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      Osteocalcin differentially regulates β cell and adipocyte gene expression and affects the development of metabolic diseases in wild-type mice

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      Proceedings of the National Academy of Sciences

      Proceedings of the National Academy of Sciences

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          Abstract

          The osteoblast-specific secreted molecule osteocalcin behaves as a hormone regulating glucose metabolism and fat mass in two mutant mouse strains. Here, we ask two questions: is the action of osteocalcin on beta cells and adipocytes elicited by the same concentrations of the molecule, and more importantly, does osteocalcin regulate energy metabolism in WT mice? Cell-based assays using isolated pancreatic islets, a beta cell line, and primary adipocytes showed that picomolar amounts of osteocalcin are sufficient to regulate the expression of the insulin genes and beta cell proliferation markers, whereas nanomolar amounts affect adiponectin and Pgc1alpha expression in white and brown adipocytes, respectively. In vivo the same difference exists in osteocalcin's ability to regulate glucose metabolism on the one hand and affect insulin sensitivity and fat mass on the other hand. Furthermore, we show that long-term treatment of WT mice with osteocalcin can significantly weaken the deleterious effect on body mass and glucose metabolism of gold thioglucose-induced hyperphagia and high-fat diet. These results establish in WT mice the importance of this novel molecular player in the regulation of glucose metabolism and fat mass and suggest that osteocalcin may be of value in the treatment of metabolic diseases.

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          Most cited references 15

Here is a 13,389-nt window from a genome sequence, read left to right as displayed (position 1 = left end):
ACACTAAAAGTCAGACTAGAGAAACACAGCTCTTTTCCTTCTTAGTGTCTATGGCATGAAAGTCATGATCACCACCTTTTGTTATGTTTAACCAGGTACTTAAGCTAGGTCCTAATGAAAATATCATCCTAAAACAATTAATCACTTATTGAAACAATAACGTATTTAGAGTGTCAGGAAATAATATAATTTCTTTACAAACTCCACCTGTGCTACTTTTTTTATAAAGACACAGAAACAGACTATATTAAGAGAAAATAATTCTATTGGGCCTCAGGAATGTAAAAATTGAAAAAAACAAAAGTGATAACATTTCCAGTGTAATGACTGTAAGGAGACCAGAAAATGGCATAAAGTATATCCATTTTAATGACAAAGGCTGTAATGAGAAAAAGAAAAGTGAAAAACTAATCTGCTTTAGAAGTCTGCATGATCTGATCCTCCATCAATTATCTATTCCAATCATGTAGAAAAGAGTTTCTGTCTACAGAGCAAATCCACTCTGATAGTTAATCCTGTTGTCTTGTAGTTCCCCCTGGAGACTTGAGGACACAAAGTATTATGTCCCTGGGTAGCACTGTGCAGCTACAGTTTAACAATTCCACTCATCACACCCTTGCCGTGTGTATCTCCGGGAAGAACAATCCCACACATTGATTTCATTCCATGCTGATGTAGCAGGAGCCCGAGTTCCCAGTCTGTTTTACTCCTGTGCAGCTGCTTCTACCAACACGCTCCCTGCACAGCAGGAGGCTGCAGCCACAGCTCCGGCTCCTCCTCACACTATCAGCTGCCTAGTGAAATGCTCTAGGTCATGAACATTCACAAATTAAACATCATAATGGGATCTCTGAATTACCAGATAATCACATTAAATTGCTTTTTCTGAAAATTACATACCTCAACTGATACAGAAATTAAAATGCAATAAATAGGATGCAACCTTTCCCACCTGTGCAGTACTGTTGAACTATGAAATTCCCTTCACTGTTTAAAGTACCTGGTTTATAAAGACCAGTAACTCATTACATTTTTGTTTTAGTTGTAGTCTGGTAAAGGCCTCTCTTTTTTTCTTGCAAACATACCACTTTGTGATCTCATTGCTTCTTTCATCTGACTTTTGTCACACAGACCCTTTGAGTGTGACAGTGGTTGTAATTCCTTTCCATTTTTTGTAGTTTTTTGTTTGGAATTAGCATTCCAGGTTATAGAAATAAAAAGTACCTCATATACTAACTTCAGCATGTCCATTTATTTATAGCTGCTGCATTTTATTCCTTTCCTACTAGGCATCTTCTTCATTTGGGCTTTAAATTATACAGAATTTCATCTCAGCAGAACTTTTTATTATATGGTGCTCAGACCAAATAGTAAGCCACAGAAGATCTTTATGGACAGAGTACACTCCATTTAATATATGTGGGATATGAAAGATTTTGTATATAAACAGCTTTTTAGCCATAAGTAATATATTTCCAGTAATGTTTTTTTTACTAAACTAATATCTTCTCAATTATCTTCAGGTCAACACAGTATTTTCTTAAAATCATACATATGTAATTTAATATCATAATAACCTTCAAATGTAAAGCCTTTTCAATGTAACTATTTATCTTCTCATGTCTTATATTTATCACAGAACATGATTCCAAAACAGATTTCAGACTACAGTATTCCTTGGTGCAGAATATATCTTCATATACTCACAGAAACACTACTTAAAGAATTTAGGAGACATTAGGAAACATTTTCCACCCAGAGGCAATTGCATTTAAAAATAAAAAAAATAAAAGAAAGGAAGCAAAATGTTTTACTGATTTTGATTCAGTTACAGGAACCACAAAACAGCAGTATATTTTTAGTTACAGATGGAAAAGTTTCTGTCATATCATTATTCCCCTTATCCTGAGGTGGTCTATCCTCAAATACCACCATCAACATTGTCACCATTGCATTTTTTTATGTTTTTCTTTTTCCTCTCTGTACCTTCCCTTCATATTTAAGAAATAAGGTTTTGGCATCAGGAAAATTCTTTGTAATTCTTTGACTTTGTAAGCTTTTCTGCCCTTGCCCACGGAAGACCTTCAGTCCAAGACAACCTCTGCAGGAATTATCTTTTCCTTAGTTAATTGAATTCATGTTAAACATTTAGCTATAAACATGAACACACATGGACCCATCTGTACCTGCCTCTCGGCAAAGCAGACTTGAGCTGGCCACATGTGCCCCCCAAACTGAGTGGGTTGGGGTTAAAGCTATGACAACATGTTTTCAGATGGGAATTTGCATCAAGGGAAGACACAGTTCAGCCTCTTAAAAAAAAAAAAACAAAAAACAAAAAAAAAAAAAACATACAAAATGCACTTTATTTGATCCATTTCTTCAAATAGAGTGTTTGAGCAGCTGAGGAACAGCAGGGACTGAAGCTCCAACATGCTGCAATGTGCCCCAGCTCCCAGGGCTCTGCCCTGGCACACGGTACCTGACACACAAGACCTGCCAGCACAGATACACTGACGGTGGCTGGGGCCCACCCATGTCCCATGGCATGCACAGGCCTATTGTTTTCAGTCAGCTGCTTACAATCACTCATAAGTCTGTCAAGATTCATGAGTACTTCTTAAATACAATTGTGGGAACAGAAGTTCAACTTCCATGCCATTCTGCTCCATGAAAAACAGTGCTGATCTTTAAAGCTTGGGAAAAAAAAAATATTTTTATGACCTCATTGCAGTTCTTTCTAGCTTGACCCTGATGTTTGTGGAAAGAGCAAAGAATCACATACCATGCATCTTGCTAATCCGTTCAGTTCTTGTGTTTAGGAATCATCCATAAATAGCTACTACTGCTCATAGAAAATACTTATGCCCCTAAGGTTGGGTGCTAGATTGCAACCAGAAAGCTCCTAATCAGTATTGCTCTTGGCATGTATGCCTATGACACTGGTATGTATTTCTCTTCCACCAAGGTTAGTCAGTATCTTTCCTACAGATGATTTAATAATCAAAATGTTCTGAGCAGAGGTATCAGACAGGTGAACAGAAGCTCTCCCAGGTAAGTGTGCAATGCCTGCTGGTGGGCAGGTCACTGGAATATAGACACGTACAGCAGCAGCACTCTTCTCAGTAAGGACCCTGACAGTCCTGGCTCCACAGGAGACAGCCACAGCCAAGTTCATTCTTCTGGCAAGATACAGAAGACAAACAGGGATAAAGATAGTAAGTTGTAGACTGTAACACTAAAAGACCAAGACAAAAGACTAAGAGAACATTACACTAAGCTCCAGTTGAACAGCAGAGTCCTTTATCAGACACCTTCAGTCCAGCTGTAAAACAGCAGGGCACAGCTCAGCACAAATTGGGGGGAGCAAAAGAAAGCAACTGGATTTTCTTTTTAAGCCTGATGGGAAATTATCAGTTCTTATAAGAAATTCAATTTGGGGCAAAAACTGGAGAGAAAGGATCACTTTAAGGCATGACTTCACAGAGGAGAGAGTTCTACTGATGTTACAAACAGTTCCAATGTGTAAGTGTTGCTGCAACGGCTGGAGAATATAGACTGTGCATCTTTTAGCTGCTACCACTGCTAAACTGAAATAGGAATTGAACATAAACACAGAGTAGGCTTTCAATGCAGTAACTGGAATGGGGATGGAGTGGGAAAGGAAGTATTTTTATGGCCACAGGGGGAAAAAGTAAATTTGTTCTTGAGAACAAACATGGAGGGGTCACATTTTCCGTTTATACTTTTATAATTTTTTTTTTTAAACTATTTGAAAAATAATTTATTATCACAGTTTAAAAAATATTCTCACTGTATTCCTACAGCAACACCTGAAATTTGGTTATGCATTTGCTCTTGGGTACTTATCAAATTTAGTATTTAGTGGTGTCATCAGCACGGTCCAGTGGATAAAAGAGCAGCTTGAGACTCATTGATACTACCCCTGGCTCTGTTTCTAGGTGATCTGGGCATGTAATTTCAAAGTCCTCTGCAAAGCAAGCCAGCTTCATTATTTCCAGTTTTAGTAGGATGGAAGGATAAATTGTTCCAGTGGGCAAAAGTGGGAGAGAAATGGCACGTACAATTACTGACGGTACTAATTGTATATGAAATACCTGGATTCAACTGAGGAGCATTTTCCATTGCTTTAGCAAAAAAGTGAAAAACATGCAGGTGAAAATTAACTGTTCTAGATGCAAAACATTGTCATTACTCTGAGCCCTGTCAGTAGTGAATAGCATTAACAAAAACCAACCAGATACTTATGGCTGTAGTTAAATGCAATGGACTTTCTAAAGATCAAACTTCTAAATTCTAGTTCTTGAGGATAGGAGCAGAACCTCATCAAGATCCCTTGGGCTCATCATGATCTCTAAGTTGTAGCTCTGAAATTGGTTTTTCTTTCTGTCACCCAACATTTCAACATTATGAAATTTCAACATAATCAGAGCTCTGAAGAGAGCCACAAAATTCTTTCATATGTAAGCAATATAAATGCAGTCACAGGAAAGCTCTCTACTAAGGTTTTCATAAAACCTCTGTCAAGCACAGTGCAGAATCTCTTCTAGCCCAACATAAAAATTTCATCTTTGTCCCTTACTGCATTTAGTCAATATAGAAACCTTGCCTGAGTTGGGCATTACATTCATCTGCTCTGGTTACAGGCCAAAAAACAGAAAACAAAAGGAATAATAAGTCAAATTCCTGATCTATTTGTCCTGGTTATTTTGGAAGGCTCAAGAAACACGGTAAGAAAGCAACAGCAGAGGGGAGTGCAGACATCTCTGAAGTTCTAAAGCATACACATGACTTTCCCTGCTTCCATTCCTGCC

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          Complementary action of the PGC-1 coactivators in mitochondrial biogenesis and brown fat differentiation.

          Mitochondria play an essential role in the ability of brown fat to generate heat, and the PGC-1 coactivators control several aspects of mitochondrial biogenesis. To investigate their specific roles in brown fat cells, we generated immortal preadipocyte lines from the brown adipose tissue of mice lacking PGC-1alpha. We could then efficiently knockdown PGC-1beta expression by shRNA expression. Loss of PGC-1alpha did not alter brown fat differentiation but severely reduced the induction of thermogenic genes. Cells deficient in either PGC-1alpha or PGC-1beta coactivators showed a small decrease in the differentiation-dependant program of mitochondrial biogenesis and respiration; however, this increase in mitochondrial number and function was totally abolished during brown fat differentiation when both PGC-1alpha and PGC-1beta were deficient. These data show that PGC-1alpha is essential for brown fat thermogenesis but not brown fat differentiation, and the PGC-1 coactivators play an absolutely essential but complementary function in differentiation-induced mitochondrial biogenesis.